"We are not balancing the books of America on the backs of poor Social Security recipients. That's babble," Simpson says.
Seniors also would be affected by the plan's proposal to kill off or scale back a new federal long-term care insurance program called CLASS. And future retirees earning a medium income — about $43,000 today — would get smaller benefit checks, compared with current law. But seniors in physically demanding jobs would be able to retire earlier with less of a penalty.
Medicare recipients would face a new $550-a-year deductible and 20 percent coinsurance that they would have to pay out of their own pockets. Supplemental insurance would not be able to cover all those costs, as a way to discourage overuse of medical services.
Sen. Dick Durbin, D-Ill., a member of the panel, says he can't say whether he will vote for the package on Friday, but he does support the higher retirement age for Social Security benefits even though it is anathema to liberals. He likens serving on the panel to volunteering for a root canal.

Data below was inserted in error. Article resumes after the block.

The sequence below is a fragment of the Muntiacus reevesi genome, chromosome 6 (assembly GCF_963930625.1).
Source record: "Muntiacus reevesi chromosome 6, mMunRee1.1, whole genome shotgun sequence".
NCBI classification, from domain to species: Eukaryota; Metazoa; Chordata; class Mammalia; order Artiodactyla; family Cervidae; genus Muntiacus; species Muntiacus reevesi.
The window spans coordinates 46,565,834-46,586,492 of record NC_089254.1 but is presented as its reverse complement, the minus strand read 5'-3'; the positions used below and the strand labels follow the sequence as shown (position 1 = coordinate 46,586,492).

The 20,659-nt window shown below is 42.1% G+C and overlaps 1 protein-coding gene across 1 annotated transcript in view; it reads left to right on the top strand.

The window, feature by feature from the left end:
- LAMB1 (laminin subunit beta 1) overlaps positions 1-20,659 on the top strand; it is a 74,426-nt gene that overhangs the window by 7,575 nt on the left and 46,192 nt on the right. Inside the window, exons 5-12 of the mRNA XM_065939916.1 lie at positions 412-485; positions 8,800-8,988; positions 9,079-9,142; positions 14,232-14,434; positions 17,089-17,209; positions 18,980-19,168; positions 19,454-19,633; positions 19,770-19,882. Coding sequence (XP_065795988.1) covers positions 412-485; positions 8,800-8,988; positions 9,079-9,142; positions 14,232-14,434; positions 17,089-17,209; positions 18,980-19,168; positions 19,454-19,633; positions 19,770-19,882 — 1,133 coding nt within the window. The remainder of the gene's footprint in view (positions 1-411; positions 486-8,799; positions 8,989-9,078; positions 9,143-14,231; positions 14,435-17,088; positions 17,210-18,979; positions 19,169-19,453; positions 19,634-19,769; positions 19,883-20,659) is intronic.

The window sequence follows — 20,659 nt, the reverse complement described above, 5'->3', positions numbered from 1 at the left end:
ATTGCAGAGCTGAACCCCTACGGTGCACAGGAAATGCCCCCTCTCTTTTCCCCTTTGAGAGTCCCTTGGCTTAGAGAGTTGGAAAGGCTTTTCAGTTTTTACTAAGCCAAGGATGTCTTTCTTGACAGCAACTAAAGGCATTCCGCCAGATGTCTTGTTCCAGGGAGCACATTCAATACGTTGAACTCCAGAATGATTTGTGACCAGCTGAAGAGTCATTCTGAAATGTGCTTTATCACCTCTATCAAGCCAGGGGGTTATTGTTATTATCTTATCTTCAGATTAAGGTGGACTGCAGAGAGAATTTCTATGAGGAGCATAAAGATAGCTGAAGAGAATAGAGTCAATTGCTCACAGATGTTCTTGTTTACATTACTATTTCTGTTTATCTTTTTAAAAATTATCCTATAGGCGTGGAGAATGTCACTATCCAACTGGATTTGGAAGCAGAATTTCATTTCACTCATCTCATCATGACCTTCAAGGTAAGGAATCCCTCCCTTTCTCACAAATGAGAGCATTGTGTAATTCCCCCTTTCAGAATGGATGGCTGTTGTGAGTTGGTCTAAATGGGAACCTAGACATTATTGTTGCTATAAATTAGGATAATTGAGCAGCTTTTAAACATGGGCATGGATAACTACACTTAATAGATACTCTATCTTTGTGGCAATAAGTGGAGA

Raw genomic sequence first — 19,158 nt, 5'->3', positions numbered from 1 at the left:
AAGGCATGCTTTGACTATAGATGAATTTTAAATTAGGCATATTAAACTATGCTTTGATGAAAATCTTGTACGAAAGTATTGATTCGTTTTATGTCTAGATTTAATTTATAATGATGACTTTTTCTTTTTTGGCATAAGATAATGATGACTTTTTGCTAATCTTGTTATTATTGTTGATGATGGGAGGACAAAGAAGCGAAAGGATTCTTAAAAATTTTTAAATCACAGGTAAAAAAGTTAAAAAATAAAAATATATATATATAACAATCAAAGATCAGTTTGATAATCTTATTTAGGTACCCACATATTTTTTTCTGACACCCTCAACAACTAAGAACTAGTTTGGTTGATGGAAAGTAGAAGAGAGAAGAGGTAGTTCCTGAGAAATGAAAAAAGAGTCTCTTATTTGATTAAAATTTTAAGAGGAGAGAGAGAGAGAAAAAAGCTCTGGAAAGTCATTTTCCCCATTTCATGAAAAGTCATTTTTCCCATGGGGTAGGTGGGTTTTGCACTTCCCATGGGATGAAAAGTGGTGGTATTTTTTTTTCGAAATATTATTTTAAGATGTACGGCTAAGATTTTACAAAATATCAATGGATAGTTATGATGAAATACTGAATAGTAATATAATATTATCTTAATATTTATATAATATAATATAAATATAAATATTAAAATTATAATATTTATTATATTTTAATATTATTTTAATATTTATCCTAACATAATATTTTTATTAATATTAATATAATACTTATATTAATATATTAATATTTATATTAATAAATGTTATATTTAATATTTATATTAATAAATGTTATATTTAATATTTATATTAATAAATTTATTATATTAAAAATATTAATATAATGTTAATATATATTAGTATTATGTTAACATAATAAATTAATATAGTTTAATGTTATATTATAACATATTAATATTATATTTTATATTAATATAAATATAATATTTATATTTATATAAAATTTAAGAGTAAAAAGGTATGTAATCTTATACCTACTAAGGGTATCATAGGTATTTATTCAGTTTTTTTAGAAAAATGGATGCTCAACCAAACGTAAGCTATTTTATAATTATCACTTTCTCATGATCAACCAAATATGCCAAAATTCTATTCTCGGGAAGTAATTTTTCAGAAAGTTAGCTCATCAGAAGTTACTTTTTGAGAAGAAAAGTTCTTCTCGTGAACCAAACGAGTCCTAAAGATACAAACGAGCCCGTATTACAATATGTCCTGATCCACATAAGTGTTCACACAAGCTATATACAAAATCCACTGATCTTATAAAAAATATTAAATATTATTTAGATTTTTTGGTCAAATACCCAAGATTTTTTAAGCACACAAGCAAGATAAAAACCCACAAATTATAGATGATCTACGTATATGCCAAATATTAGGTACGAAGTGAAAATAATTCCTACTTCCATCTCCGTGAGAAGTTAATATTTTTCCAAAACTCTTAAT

Even the panel members who promised to vote for the measure said Wednesday they were pained by parts of the massive plan. Simpson, for instance, said cutting some of the $1.1 trillion in annual tax breaks was difficult for him. The tax breaks cited for cuts include farm subsidies, interest on mortgages of more than $500,000 or those for second homes, and employer-sponsored health benefits.
Bowles says they chose to stick with a broad plan to solve the nation's fiscal crisis instead of a smaller package that might garner the 14 votes needed to force a vote in Congress. "We are not interested in 14 votes for a whitewash," Bowles says.
Rep. Paul Ryan of Wisconsin, who will chair the Budget Committee when Republicans take control of the House in January, rattled off a list of items he opposes in the plan but said he will propose some of the provisions in Congress next year himself. Ryan favors repeal of the Obama health care overhaul and says he is disappointed the panel did not tackle the topic because growing health care costs are adding to the deficit: "If health care is not on the table, you are not fixing the problem."
Beginning in 2020, the panel would limit the federal government's increase in health care spending — for all programs including Medicare and Medicaid — to just 1 percent more than the rate of economic growth. In recent years, medical costs have skyrocketed.
While many interest groups — from the AFL-CIO to the Heritage Foundation — objected to the proposal, it won praise from the budget-balancing group Concord Coalition, led by Robert L. Bixby.
"If everyone holds out for their own version of perfection, we will never be able to get beyond partisan gridlock," Bixby said. "The deficit and debt will grow, public frustration will build and future generations will get stuck with the bill."
Tamara Lytle is a Washington-based reporter.